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Shining a light ...on lighthouse laboratories

We look back over the history of the lighthouse labs and whether better quality control and tighter regulation are needed.

An investigation was launched in October after a COVID-19 testing laboratory, mistakenly told up to 45,000 people that they did not have the disease. Testing at the Wolverhampton lighthouse laboratory was suspended and an investigation launched.

The issue came to light when people had positive lateral flow tests, but negative follow-up PCR results from the lab between 8 September and 12 October. 

The error meant that thousands of people infected with COVID-19 were wrongly told to stop isolating, and could have infected others.

When the news broke, the IBMS released a statement that publicly reiterates the need for a regulated workforce and laboratory accreditation for mass testing centres.

It said: “As the professional body for biomedical science, the IBMS expects any workforce undertaking diagnostic testing for COVID-19 to meet the same minimum requirements as any other medical laboratory workforce that is involved in diagnostic testing.

“Our members’ established services have some of the highest quality testing programmes in the world. This has been achieved through the implementation of stringent training and registration processes for staff and robust quality management systems for testing – both of which have proven to provide high-quality and safe services for patients.

“The mass testing centres set up during the pandemic must assure the same quality of testing and competence of staff as pathology laboratories in the NHS and private healthcare sector.”

The statement came just two months after the IBMS Council delivered a position statement on the need for registered staff and accreditation in laboratories doing COVID-19 testing (see box, overleaf, for an extract).

What are lighthouse labs?

Lighthouse laboratories – which take their names from the PCR testing technology that uses fluorescent light to detect the virus – are high-throughput facilities dedicated to COVID-19 testing for NHS Test and Trace.

Each lighthouse laboratory has been reviewed by experts and is supported by an external clinical virology advisor.

The lighthouse laboratories are managed through the Department of Health and Social Care (DHSC), NHS trusts, commercial suppliers, academia and not-for-profit organisations.

In June 2020, NHS Test and Trace had the capacity to carry out 2000 tests per day but, following the launch of the lighthouse labs network, by March this year the number had increased to more than 750,000 a day.   

NHS Test and Trace is for England only, but similar programmes are in place in Scotland, Wales and Northern Ireland. These programmes are: Test and Protect in Scotland; Test, Trace, Protect in Wales; and Contact tracing in Northern Ireland, all of which rely to some extent on the work of lighthouse laboratories.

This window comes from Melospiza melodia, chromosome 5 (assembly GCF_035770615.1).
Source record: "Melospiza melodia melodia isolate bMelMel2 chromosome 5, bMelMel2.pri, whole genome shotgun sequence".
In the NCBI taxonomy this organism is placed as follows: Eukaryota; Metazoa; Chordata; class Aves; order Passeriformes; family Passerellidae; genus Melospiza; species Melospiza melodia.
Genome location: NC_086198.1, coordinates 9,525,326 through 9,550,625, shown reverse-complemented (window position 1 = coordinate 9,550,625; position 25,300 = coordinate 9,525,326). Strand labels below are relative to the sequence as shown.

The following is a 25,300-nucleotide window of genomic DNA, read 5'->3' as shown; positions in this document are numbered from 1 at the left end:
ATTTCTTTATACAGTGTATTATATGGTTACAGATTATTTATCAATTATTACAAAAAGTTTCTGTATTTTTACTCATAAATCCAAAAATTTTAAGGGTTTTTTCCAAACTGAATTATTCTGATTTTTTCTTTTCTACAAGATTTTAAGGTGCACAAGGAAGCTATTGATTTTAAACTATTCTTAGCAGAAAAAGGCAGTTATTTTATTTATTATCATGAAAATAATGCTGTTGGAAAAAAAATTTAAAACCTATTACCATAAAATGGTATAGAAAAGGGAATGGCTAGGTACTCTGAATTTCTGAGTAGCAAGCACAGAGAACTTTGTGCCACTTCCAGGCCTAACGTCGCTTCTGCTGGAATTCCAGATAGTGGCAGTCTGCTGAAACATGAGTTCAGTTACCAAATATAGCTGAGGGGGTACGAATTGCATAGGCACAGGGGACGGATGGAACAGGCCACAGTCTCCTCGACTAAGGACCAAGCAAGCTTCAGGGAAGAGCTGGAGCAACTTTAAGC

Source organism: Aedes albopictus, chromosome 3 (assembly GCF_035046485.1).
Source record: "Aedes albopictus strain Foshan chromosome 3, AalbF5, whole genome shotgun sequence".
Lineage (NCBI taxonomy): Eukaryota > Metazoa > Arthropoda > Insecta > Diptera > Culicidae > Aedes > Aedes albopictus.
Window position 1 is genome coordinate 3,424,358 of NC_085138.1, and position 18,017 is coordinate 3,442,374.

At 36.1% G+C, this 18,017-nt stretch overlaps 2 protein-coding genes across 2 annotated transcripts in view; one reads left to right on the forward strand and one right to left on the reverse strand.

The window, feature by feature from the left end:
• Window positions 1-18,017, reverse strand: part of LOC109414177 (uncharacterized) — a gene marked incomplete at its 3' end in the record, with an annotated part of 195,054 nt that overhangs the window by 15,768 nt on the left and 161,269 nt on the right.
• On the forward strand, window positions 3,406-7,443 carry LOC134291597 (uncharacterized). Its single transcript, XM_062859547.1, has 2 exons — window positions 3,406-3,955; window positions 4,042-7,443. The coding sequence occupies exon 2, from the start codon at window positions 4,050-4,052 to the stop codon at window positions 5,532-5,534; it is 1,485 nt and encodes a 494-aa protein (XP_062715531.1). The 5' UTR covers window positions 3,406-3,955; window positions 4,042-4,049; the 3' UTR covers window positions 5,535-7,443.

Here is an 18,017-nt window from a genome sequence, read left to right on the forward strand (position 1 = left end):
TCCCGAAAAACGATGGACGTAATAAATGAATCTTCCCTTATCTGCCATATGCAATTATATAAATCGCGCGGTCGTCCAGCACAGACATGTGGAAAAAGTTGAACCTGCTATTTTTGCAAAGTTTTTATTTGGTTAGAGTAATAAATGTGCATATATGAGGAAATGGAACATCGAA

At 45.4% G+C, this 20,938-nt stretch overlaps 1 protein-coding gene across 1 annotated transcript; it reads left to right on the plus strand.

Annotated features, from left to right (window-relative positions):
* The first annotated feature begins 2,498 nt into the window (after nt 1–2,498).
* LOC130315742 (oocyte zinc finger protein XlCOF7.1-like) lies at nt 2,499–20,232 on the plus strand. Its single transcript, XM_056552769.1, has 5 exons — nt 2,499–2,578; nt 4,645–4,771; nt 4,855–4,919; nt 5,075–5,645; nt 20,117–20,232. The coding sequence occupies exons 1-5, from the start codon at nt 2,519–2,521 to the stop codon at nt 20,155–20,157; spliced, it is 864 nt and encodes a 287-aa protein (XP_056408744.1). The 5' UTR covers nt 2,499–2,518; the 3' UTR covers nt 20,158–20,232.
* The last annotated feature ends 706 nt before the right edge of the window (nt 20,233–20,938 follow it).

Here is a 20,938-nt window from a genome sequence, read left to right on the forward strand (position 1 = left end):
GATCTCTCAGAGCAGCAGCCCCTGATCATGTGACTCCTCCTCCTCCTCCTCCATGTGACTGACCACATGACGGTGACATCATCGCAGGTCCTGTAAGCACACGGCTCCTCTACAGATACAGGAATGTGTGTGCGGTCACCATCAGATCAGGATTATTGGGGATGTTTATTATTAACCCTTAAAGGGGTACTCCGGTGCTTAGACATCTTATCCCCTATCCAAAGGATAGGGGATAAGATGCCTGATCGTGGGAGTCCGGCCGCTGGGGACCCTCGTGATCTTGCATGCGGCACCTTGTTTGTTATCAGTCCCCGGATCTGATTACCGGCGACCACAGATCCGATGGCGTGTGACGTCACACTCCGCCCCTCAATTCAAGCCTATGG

“Our members’ established services have some of the highest quality testing programmes in the world”


As is the case with most massive infrastructure and logistics programmes, the rollout of the lighthouse laboratory network has had its issues.

Earlier this year Panorama, the BBC documentary series, aired an episode featuring covert filming from inside a lighthouse lab in Milton Keynes,

The documentary included evidence of potential contamination, discarded tests and a high-pressure work environment.

Dr Tony Cox, CEO at UK Biocentre, a not-for-profit organisation that runs the lab, said: “This programme presents an incomplete and selective representation of our efforts. In fact, many of the allegations date from a time the lab was operating under a unique period of pressure at the start of this year due to the second wave of the pandemic.”

While the IBMS backed the government drive to increase testing, following the programme a statement was released that outlined how essential it was that the provision of a high-quality and safe testing service is at the centre of the national testing strategy.

It said: “The IBMS proposes that the lighthouse laboratories consider recruiting additional HCPC-registered biomedical scientists to supervise staff, increasing the focus on quality control and assurance, and attain UKAS accreditation to assure safe practice. This would ensure testing that is fit for purpose, robust and focused on the patient.

“The ratio of registered scientists and non-registered support should be assessed in each individual situation; it will vary with the level of automation available and the stability of the assay and workflow, but should provide sufficient numbers of registered scientists that any supervision is real and not ‘nominal’.”



Current COVID-19 testing landscape

The national response to the COVID-19 pandemic has required an unprecedented increase in the UK’s capacity to provide timely and accurate PCR and serology testing for the SARS-CoV-2 virus. The UK government has aimed to control the virus by increasing testing numbers and by implementing the test, track and trace programme. The IBMS supports this strategy and is proud of the achievements that the biomedical science profession has delivered in such a short timeframe.

However, the pace of upscaling testing capacity across the healthcare sector must not lead to a reduction in the quality of the diagnostic testing process. Before we set up more mass testing centres, we must work together to assure the quality of testing and the competence of staff and make sure that current and any future centres will be more closely integrated with National Health Service (NHS) systems.